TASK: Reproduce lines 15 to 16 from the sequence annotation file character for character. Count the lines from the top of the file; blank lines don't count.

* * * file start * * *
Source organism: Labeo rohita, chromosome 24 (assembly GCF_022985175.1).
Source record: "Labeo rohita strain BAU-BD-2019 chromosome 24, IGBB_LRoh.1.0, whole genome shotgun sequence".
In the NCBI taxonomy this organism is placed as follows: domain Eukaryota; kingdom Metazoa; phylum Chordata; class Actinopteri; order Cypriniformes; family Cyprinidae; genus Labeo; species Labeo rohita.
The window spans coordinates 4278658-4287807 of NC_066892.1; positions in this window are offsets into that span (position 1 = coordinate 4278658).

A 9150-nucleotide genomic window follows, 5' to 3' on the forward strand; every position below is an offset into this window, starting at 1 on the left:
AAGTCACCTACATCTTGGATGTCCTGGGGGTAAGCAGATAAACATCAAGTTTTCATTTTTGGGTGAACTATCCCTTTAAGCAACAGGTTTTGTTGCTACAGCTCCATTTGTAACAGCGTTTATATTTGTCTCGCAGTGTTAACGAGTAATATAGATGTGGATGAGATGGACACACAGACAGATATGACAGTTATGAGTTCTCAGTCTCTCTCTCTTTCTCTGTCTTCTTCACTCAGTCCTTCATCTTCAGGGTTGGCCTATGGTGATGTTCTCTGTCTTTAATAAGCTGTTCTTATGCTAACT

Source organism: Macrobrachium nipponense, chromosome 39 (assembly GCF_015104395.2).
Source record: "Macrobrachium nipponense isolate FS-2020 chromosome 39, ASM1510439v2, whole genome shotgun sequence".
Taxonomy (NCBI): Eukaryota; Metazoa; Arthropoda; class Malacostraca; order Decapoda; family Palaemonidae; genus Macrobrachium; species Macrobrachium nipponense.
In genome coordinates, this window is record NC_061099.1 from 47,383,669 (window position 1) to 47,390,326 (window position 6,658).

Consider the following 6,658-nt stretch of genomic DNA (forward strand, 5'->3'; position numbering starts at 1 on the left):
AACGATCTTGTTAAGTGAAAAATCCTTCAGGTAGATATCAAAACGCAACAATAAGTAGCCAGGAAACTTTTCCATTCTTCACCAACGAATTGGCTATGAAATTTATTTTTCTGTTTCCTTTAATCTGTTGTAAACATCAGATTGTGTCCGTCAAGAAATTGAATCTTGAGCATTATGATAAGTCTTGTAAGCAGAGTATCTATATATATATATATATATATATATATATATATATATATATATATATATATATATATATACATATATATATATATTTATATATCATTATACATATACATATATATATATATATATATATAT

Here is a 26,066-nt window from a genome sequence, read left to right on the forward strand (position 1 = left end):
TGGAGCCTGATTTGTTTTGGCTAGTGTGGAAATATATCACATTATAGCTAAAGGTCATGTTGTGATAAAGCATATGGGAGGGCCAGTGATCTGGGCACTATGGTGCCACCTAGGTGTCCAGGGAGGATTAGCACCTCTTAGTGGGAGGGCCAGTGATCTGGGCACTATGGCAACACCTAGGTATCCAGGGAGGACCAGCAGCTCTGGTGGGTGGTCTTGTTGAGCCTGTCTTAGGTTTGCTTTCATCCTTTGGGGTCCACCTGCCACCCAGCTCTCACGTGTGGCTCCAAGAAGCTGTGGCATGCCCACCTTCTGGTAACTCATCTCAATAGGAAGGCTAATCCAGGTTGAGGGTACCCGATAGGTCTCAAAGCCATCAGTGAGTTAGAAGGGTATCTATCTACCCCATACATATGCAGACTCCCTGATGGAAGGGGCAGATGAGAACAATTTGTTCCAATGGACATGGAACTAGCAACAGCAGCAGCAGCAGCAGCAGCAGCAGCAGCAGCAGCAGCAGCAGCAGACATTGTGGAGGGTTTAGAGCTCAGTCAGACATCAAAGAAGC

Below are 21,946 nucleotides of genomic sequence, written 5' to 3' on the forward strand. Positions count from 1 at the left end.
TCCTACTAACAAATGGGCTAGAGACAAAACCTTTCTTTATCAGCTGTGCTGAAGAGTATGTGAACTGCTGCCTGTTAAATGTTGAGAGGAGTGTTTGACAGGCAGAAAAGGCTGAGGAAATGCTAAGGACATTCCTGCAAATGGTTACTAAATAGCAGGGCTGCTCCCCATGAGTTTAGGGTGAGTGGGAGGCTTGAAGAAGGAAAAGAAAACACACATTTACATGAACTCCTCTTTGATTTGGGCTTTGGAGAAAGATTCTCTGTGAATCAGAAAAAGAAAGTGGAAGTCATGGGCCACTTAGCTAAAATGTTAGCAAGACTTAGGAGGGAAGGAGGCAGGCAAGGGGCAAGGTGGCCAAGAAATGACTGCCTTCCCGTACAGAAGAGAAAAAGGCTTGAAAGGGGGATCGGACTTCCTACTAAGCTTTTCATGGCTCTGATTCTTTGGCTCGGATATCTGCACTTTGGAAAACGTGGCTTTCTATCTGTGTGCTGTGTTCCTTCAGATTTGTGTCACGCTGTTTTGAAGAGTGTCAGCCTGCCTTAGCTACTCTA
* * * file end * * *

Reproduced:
Below are 21,946 nucleotides of genomic sequence, written 5' to 3' on the forward strand. Positions count from 1 at the left end.
TCCTACTAACAAATGGGCTAGAGACAAAACCTTTCTTTATCAGCTGTGCTGAAGAGTATGTGAACTGCTGCCTGTTAAATGTTGAGAGGAGTGTTTGACAGGCAGAAAAGGCTGAGGAAATGCTAAGGACATTCCTGCAAATGGTTACTAAATAGCAGGGCTGCTCCCCATGAGTTTAGGGTGAGTGGGAGGCTTGAAGAAGGAAAAGAAAACACACATTTACATGAACTCCTCTTTGATTTGGGCTTTGGAGAAAGATTCTCTGTGAATCAGAAAAAGAAAGTGGAAGTCATGGGCCACTTAGCTAAAATGTTAGCAAGACTTAGGAGGGAAGGAGGCAGGCAAGGGGCAAGGTGGCCAAGAAATGACTGCCTTCCCGTACAGAAGAGAAAAAGGCTTGAAAGGGGGATCGGACTTCCTACTAAGCTTTTCATGGCTCTGATTCTTTGGCTCGGATATCTGCACTTTGGAAAACGTGGCTTTCTATCTGTGTGCTGTGTTCCTTCAGATTTGTGTCACGCTGTTTTGAAGAGTGTCAGCCTGCCTTAGCTACTCTA